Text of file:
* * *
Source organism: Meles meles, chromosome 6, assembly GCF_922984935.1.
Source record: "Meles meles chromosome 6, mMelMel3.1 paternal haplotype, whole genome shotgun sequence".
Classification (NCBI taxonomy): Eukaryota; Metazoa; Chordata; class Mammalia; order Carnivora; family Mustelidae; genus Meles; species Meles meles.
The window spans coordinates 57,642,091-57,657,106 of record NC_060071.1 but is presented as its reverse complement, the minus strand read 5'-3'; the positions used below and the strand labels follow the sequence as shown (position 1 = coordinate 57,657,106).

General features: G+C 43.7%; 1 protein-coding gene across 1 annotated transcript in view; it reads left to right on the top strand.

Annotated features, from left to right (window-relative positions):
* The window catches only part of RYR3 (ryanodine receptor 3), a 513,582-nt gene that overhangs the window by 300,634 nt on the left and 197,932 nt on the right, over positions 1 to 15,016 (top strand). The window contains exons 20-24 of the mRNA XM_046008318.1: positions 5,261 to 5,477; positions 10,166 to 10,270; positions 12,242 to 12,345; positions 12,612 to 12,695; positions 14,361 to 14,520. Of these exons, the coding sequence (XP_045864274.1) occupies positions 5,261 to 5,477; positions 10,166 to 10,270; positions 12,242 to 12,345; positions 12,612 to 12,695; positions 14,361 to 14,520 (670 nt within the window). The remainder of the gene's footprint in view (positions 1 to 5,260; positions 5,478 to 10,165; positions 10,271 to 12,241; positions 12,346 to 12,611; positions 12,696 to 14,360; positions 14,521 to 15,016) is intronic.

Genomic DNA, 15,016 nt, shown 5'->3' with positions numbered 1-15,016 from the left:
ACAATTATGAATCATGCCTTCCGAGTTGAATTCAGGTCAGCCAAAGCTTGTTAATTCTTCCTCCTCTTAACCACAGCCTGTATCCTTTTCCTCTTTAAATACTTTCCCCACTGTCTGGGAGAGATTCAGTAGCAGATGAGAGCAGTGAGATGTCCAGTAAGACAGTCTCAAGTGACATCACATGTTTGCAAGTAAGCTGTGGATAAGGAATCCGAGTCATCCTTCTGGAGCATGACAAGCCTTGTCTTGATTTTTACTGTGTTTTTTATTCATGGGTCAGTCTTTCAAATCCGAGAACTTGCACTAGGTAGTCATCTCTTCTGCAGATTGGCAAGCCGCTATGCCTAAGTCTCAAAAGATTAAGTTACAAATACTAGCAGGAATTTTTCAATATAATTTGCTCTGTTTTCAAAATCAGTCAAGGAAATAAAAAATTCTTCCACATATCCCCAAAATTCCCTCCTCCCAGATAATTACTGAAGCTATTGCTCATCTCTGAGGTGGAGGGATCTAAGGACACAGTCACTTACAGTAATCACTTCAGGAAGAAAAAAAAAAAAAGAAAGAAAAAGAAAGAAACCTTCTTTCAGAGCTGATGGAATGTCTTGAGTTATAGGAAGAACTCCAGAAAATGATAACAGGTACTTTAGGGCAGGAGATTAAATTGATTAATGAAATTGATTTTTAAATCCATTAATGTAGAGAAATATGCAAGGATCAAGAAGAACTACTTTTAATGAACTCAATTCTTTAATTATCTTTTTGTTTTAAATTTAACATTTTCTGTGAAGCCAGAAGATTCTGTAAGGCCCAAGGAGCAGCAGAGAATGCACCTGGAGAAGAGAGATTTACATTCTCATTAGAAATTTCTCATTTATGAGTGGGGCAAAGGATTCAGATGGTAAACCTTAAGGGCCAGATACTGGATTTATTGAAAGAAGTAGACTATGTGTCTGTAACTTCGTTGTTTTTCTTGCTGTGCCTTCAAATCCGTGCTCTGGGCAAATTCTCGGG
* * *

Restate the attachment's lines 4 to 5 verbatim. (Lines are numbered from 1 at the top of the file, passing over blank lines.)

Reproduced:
The window spans coordinates 57,642,091-57,657,106 of record NC_060071.1 but is presented as its reverse complement, the minus strand read 5'-3'; the positions used below and the strand labels follow the sequence as shown (position 1 = coordinate 57,657,106).

General features: G+C 43.7%; 1 protein-coding gene across 1 annotated transcript in view; it reads left to right on the top strand.